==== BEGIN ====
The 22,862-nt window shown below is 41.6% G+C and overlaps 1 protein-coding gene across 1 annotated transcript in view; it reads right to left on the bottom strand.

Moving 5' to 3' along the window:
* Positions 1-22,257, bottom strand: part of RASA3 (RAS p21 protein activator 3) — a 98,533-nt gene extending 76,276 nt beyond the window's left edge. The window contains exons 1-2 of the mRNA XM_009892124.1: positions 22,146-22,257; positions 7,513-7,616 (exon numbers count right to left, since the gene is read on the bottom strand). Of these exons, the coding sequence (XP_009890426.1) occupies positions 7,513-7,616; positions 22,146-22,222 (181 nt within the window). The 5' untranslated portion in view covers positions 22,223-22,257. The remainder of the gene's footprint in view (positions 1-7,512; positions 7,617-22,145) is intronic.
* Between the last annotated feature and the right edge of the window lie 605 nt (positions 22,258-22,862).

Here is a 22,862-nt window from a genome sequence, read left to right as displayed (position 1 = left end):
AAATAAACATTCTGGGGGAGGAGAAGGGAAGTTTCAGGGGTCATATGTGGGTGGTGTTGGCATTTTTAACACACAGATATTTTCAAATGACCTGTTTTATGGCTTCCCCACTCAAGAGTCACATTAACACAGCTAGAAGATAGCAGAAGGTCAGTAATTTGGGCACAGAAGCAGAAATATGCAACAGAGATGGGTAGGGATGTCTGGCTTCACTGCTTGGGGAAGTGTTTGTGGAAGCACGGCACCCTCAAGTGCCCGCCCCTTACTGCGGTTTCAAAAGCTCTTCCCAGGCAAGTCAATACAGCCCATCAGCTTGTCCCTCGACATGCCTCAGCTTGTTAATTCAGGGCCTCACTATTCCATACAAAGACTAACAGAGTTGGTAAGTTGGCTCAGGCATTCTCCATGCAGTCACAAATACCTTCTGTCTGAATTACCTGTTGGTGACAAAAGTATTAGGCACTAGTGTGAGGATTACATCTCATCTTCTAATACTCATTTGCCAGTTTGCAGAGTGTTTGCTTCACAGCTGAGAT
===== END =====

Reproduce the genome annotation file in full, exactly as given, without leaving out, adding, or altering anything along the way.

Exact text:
The 22,862-nt window shown below is 41.6% G+C and overlaps 1 protein-coding gene across 1 annotated transcript in view; it reads right to left on the bottom strand.

Moving 5' to 3' along the window:
* Positions 1-22,257, bottom strand: part of RASA3 (RAS p21 protein activator 3) — a 98,533-nt gene extending 76,276 nt beyond the window's left edge. The window contains exons 1-2 of the mRNA XM_009892124.1: positions 22,146-22,257; positions 7,513-7,616 (exon numbers count right to left, since the gene is read on the bottom strand). Of these exons, the coding sequence (XP_009890426.1) occupies positions 7,513-7,616; positions 22,146-22,222 (181 nt within the window). The 5' untranslated portion in view covers positions 22,223-22,257. The remainder of the gene's footprint in view (positions 1-7,512; positions 7,617-22,145) is intronic.
* Between the last annotated feature and the right edge of the window lie 605 nt (positions 22,258-22,862).

Here is a 22,862-nt window from a genome sequence, read left to right as displayed (position 1 = left end):
AAATAAACATTCTGGGGGAGGAGAAGGGAAGTTTCAGGGGTCATATGTGGGTGGTGTTGGCATTTTTAACACACAGATATTTTCAAATGACCTGTTTTATGGCTTCCCCACTCAAGAGTCACATTAACACAGCTAGAAGATAGCAGAAGGTCAGTAATTTGGGCACAGAAGCAGAAATATGCAACAGAGATGGGTAGGGATGTCTGGCTTCACTGCTTGGGGAAGTGTTTGTGGAAGCACGGCACCCTCAAGTGCCCGCCCCTTACTGCGGTTTCAAAAGCTCTTCCCAGGCAAGTCAATACAGCCCATCAGCTTGTCCCTCGACATGCCTCAGCTTGTTAATTCAGGGCCTCACTATTCCATACAAAGACTAACAGAGTTGGTAAGTTGGCTCAGGCATTCTCCATGCAGTCACAAATACCTTCTGTCTGAATTACCTGTTGGTGACAAAAGTATTAGGCACTAGTGTGAGGATTACATCTCATCTTCTAATACTCATTTGCCAGTTTGCAGAGTGTTTGCTTCACAGCTGAGAT